AIDS is a syndrome caused by the HIV virus. It is when a person’s immune system is too weak to fight off many infections, and develops when the HIV infection is very advanced. This is the last stage of HIV infection where the body can no longer defend itself and may develop various diseases, infections and if left untreated, death. There is currently no cure for HIV or AIDS. However, with the right treatment and support, people can live long and healthy lives with HIV.
AIDS stands for acquired immune deficiency syndrome. • AIDS is also referred to as advanced HIV infection or late-stage HIV. • Someone with AIDS may develop a wide range of other health conditions including: pneumonia, thrush, fungal infections, TB, toxoplasmosis and cytomegalovirus. • There is also an increased risk of developing other life-limiting conditions, including cancer and brain illnesses. • CD4 count refers to the number of T-helper cells in a cubic millilitre of blood. When a person’s CD4 count drops below 200 cells per millilitre of blood, they are said to have AIDS.
While the spread of the disease has been limited with some success, HIV/AIDS continues to present challenges in AustraliaSurvival time for people with HIV has improved over time, in part through the introduction of antiretroviral drug treatments with post-exposure prophylaxis treatments reducing the possibility of seroconversion and minimising the likelihood of HIV progression to AIDS. However, HIV does have its own health issues.After the initial success in limiting the spread of HIV, infection rates began to rise again in Australia, though they remained low by global standards. Indeed, the majority of new Australian cases of HIV/AIDS resulting from heterosexual contact have arisen through contact with a partner from a high-prevalence country.The new trend toward an increase in HIV infections prompted the government to indicate it was considering a return to highly visible advertising.On 19 October 2010, The Sydney Morning Herald reported that 21,171 Australians have HIV, with 1,050 new cases diagnosed in 2009.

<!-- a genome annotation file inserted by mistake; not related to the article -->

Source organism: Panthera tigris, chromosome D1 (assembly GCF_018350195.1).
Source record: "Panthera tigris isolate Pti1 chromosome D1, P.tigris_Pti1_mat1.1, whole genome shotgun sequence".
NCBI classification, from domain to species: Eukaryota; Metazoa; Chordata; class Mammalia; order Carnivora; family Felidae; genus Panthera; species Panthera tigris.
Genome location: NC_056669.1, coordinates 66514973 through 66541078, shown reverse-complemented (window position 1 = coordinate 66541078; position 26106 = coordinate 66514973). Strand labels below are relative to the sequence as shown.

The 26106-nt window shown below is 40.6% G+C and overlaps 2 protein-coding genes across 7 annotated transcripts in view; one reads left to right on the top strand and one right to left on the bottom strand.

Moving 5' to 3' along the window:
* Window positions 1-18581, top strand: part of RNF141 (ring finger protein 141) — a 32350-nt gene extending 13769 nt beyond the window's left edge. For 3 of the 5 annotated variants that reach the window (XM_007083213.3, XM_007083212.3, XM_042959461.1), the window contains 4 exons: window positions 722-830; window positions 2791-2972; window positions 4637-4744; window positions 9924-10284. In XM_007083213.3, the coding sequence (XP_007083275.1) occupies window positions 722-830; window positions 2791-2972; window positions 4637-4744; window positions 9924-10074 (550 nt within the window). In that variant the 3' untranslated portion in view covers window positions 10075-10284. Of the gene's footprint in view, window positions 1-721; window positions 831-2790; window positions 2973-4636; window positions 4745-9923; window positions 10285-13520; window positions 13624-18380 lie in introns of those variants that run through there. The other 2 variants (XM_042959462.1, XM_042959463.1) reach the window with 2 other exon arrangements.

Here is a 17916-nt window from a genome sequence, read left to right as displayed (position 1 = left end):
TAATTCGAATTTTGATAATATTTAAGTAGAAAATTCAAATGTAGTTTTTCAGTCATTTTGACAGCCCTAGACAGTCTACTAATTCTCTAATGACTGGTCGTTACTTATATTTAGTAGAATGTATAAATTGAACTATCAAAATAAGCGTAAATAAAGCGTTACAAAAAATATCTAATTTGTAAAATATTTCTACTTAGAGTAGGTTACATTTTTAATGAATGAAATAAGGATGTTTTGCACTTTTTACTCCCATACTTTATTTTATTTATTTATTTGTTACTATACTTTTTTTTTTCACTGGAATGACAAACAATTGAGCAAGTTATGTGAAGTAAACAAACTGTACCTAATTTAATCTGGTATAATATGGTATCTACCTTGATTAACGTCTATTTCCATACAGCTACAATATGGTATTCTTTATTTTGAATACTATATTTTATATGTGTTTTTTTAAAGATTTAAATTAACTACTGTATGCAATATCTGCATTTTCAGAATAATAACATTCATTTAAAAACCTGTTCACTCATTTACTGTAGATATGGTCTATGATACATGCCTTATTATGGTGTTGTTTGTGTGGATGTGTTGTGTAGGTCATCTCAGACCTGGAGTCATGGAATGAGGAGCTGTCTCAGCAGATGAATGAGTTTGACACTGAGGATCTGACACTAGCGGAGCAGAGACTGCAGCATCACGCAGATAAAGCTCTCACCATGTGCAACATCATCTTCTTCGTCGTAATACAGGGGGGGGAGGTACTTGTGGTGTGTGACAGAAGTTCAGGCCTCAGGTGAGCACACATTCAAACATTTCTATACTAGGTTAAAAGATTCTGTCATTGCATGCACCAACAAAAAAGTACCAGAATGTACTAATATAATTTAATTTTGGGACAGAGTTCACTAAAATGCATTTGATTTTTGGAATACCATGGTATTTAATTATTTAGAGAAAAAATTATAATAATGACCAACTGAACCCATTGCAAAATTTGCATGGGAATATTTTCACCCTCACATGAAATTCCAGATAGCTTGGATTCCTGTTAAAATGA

HIV infection is now treatable for those with HIV expecting to live near-normal lifespans, providing they continue taking a regimen of antiretroviral drugs. Post-exposure prophylaxis drugs are generally available in Australia at a subsidised cost through the Pharmaceutical Benefits Scheme (PBS). 84% of (the 24,000) HIV positive gay men were on antiretroviral treatments in 2014. Pre-exposure prophylaxis (PrEP) drugsare used as a means of reducing HIV risk for people who do not have HIV, with some advocates saying it will allow condomless safe-sex. Currently it costs $750 per month to import the drug from overseas. In Australia, PrEP drugs are awaiting Therapeutic Goods Administration approval. There is lobbying to have these PrEP drugs added to the Pharmaceutical Benefits Schem.